5 must-read articles to learn the positive impact of beef past the farm gate

When Katie Pinke directed her daughter to a beef expert in preparation for her speech meet, it made her think about the need for trusted ag sources of information.

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Elizabeth Pinke prepared a radio commentary for a speech meet on the impacts of beef past the farm gate. Pictured is Pinke in the 2021 Greater Grand Forks County fair, the first year she had a 4-H beef project and showed at her local county fair.
Contributed / Laura Schweigert Photography

Our daughter Elizabeth’s first speech meet was last weekend. In her radio commentary, she wrote and spoke on the impact of beef cattle beyond the farm gate. She came to me asking how to find the best, most accurate beef information and sources.

Elizabeth explained she had been searching for information about the many uses of beef, including products you may not think of that utilize beef animals, like gummy bears, marshmallows and gelatin. She wanted to share about how beef cattle are used in modern medicine and then tie in a personal connection of why she chooses to show beef cattle in 4-H.

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Finding the needed beef information and accurate sources for her writing and preparation brought her to ask me for recommendations.

I said, “We need to Phone-A-Friend!”

Phone-A-Friend was always a lifeline option on the game show “Who Wants to Be A Millionaire?” It's where a friend is called on the telephone to help the contestant with a question they are stumped on and help them accurately answer it within a short time frame.


Based on Elizabeth’s expression of bewilderment, I knew she was not following me or a fan of the game show.

We all need friends in agriculture to connect us to the best most accurate agriculture information. Aside from calling in experts on your own, I suggest a subscription to Agweek and watching AgweekTV each week to increase agriculture knowledge.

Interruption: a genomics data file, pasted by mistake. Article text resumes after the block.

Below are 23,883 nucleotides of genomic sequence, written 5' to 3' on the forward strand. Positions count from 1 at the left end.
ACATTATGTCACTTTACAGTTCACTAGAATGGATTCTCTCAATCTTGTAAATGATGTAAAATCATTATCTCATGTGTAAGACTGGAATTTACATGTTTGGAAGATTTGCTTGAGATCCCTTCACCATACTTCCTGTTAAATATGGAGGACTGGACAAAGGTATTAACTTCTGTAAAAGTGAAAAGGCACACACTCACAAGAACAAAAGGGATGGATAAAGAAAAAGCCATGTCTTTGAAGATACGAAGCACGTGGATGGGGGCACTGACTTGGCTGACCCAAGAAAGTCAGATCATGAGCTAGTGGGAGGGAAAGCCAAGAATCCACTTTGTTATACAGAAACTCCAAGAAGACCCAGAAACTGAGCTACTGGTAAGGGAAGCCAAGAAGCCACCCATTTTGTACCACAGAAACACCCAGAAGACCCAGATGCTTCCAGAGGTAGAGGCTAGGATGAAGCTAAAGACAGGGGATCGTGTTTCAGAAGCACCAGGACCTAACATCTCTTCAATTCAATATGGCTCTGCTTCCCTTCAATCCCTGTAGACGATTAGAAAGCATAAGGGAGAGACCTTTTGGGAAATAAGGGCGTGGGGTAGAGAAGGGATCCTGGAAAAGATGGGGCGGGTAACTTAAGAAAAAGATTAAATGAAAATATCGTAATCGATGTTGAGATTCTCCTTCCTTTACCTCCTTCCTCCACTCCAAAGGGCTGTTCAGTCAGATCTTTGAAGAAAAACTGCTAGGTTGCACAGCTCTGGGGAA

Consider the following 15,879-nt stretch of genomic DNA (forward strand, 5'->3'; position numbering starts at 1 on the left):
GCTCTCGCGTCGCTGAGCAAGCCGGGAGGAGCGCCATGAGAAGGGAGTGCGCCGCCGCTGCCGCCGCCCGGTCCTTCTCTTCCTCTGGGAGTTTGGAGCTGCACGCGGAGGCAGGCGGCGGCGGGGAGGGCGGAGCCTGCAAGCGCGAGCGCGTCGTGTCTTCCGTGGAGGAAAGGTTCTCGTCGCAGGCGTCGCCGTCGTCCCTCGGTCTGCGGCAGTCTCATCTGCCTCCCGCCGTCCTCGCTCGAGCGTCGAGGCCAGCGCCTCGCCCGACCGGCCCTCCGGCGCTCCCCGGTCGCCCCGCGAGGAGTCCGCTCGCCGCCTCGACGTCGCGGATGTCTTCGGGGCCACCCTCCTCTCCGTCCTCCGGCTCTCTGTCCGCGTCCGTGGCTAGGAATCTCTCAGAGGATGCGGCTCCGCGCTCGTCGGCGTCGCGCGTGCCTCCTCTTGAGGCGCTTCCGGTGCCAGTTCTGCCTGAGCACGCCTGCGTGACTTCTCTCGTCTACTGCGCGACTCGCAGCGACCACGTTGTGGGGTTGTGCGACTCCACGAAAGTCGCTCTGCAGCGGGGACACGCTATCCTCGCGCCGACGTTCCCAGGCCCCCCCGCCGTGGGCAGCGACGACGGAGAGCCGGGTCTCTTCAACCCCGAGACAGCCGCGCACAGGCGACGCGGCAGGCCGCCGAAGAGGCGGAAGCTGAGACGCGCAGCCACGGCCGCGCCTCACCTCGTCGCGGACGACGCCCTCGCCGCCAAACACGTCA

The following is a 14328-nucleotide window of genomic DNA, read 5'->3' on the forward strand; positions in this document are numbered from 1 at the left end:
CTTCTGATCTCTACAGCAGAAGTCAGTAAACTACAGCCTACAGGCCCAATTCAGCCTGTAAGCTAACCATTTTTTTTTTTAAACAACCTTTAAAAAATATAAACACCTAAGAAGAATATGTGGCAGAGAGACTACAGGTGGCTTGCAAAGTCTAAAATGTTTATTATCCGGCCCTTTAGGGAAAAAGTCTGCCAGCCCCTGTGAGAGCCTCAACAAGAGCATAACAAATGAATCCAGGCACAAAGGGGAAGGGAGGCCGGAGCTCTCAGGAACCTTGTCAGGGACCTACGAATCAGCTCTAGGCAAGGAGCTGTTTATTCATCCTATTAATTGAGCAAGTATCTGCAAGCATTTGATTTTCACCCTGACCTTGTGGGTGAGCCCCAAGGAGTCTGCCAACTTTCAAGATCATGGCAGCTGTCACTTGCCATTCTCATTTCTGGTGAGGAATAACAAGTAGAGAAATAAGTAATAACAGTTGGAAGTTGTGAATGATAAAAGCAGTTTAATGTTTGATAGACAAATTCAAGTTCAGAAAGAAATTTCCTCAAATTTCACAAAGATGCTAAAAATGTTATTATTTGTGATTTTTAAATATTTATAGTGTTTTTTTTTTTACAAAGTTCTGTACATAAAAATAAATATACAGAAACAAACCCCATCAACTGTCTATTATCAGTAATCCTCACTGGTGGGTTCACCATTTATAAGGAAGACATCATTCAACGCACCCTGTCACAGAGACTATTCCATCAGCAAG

For the beef research, I suggested reaching out to Rachel Endecott, PhD., a Montana beef rancher, owner of Grey Horse Consulting, former breed association research manager and Extension beef specialist with Montana State University. Rachel would be approachable and educational for Elizabeth’s inquiries, an excellent "Phone-A-Friend" in agriculture.

Less than five minutes later, Elizabeth and Rachel were on Facetime. The next day Rachel texted me she had sent more information to Elizabeth by text and how much she enjoyed working with her and added, “I love helping people who want to learn and lead.”

Rachel Endecott of Grey Horse Consulting and Montana cattle rancher helped Elizabeth Pinke in sourcing her speech on beef. Endecott is pictured at the 2021 World Pork Expo.
Noah Fish / Agweek file photo

I thanked Rachel for being my free “Phone-A-Friend” on all things beef information for a ninth grader’s speech meet preparation.

Elizabeth read the commentary to me once late Friday night, and by early Saturday I armed her with bags of fruit, Wishek sausage and my mom's homemade cookies. Another mom sent muffins and drinks, and the speech team left for their meet at an area school.

She returned home to share about her first time sharing her beef commentary in the radio contest, placing first.

First place or last place, how the accurate information was gathered matters most to me as a mom trying to raise up a next-generation engaged in where their food comes from and wanting to learn and know more about agriculture.


With permission from Elizabeth, these are five sources, she utilized for her speech and learned about from Rachel Endecott.

  1. Beef Checkoff Graphic from the Pennsylvania Beef Council

    Wheres the Beef Cattle by Products by Michael Johnson on Scribd

  2. North American Meat Institute
  3. Benefits Youth Gain from Showing Livestock from University of Minnesota Extension
  4. Sustainability in beef from the National Cattlemen’s Beef Association
  5. Beef Magazine ’s column with sourced links

Each article provides accurate beef information and reminded me the importance of connecting our youth to resources where they can learn about agriculture.

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Find bipartisan support and stay in your lane are two lessons Katie Pinke picked up from moderating a discussion about the farm bill at the Northern Corn and Soybean Expo in Fargo on Feb. 14, 2023.
David Kohl gave valuable business advice during the Northern Corn and Soy Expo. Included in that advice: get rid of toxic people in your business.

Whether you're an expert, a "Phone-A-Friend" consultant to others or seeking out accurate agriculture information, keep connecting, learning and sharing about the positive impact of beef and all agriculture has beyond the farm gate.

Pinke is the publisher and general manager of Agweek. She can be reached at, or connect with her on Twitter @katpinke.

Opinion by Katie Pinke
Katie Pinke serves as Agweek and AgweekTV's publisher and general manager and since 2015 has written a weekly column. Pinke resides in rural North Dakota with her husband and children where she is a 4-H leader, active community volunteer, and a proud fifth-generation farmers' daughter.
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